Justice Emmett noted that to construe the reference in section 24 to the filing date of the complete application as a reference not to the parent application, but to the divisional application, would be to render entirely nugatory the protection that would otherwise be afforded by section 24. Justice Emmett found that to construe the phrase ”the filing date of the complete application” as referring to the parent application, and not to the divisional application, achieves a harmonious result and the apparent goal of the provisions.
Justice Bennett commented that the drafting of the regulations is not a model of clarity. However, her Honour saw no reason why a divisional application, fairly based on a parent application and entitled to the priority date and term of the parent application, should be deprived of the benefit of the grace period. Justice Bennett apparently saw no rationale to require distinct considerations if there was a publication or use of the invention within twelve months before the filing date of the parent application, or within twelve months before the filing date of the divisional application.
Justice Bennett noted, however, that the regulations leave open the effect of new information in a divisional application. If, for example, additional information in a divisional application were for a new or different invention, so far as claimed in some of the claims, the grace period for section 24 in respect of that additional information would date back from the filing date of the divisional application and not the parent application.
Justice Jagot highlighted the fundamental requirements of the task of statutory construction, including the following considerations:
- The clause should be construed in context ”so that it is consistent with the language and purpose of all the provisions of the statute” and ”on the prima facie basis that… [the statutory] provisions and intended to give effect to harmonious goals”;
- While this may permit a ”strained construction” of the words used in order to ensure effect is given to the intention of the legislature, ”where the words actually used are not reasonably capable of being construed in the manner contended for, they will not be so construed”;
- Extrinsic material (in this case, an explanatory statement) may be considered in the task of construction. Nevertheless, the ”words of the statute, not non-statutory words seeking to explain them, have paramount significance”. Justice Jagot considered these principles and concluded that Mont’s approach to the construction of regulation 2.2(1A) is to be preferred. Her Honour found the construction of the regulation posed by Phoenix to be inconsistent with the treatment of divisional applications in all other parts of the statutory scheme, which in effect, unite the divisional application with its parent application. Her Honour also noted that regulation 2.2(1A) is capable of more than one meaning, primarily, because the reference to the phrase ”the complete application” is elliptical.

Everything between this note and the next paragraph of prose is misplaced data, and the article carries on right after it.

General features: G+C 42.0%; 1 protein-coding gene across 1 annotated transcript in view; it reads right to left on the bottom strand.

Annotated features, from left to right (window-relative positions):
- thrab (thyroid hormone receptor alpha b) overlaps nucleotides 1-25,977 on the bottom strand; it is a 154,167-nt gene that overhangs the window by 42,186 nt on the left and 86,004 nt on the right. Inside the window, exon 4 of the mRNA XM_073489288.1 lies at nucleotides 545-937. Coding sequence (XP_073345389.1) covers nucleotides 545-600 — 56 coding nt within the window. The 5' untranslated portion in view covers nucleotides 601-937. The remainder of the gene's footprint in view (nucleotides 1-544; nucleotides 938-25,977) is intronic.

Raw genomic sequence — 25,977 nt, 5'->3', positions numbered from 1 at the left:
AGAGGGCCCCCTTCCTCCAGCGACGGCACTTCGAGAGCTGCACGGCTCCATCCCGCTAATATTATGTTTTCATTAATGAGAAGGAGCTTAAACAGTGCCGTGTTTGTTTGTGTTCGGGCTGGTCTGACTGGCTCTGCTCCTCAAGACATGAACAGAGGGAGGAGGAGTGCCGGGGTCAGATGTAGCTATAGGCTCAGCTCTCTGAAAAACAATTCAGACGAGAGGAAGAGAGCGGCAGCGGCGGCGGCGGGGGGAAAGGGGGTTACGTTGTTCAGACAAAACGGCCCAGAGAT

Justice Jagot found that the construction posed by Mont, which in effect meant the complete application within the meaning of regulation 2.2(1A) is the application which first disclosed the invention, was persuasive and enabled the clause to operate in a manner consistent with the other provisions of the Act and Regulations. Jagot J also considered an explanatory statement associated with the regulations, that were amended in 2002, which supported this construction.
Emmett, Bennett and Jagot JJ each found the preliminary question should have been answered in that ”the filing date of the complete application” within the meaning of regulation 2.2(1A) is the filing date of the parent standard patent application, i.e. 13 May 2005. This means that the innovation patent obtains the benefit of the twelve month grace period afforded to the parent application and Mont’s Astro 65 and Astro 80 model travel packs are not relevant to the novelty or innovative step of the innovation patent.
Their Honours allowed the appeal and set aside the orders of the primary judge.
In summary, this case importantly clarifies that where a divisional application claims an invention disclosed in a parent application, then the divisional application is treated as having the filing date of the parent application. The divisional application will not be invalidated by self-disclosure or self-use of the invention by the patentee within twelve months prior to the parent application.
In the event a patent application is filed and relies on the twelve month grace period for self-disclosure, patent applicants can disclose more than one invention in a single complete application; knowing the full grace period will also apply to any divisional applications that are filed for inventions disclosed in the parent application.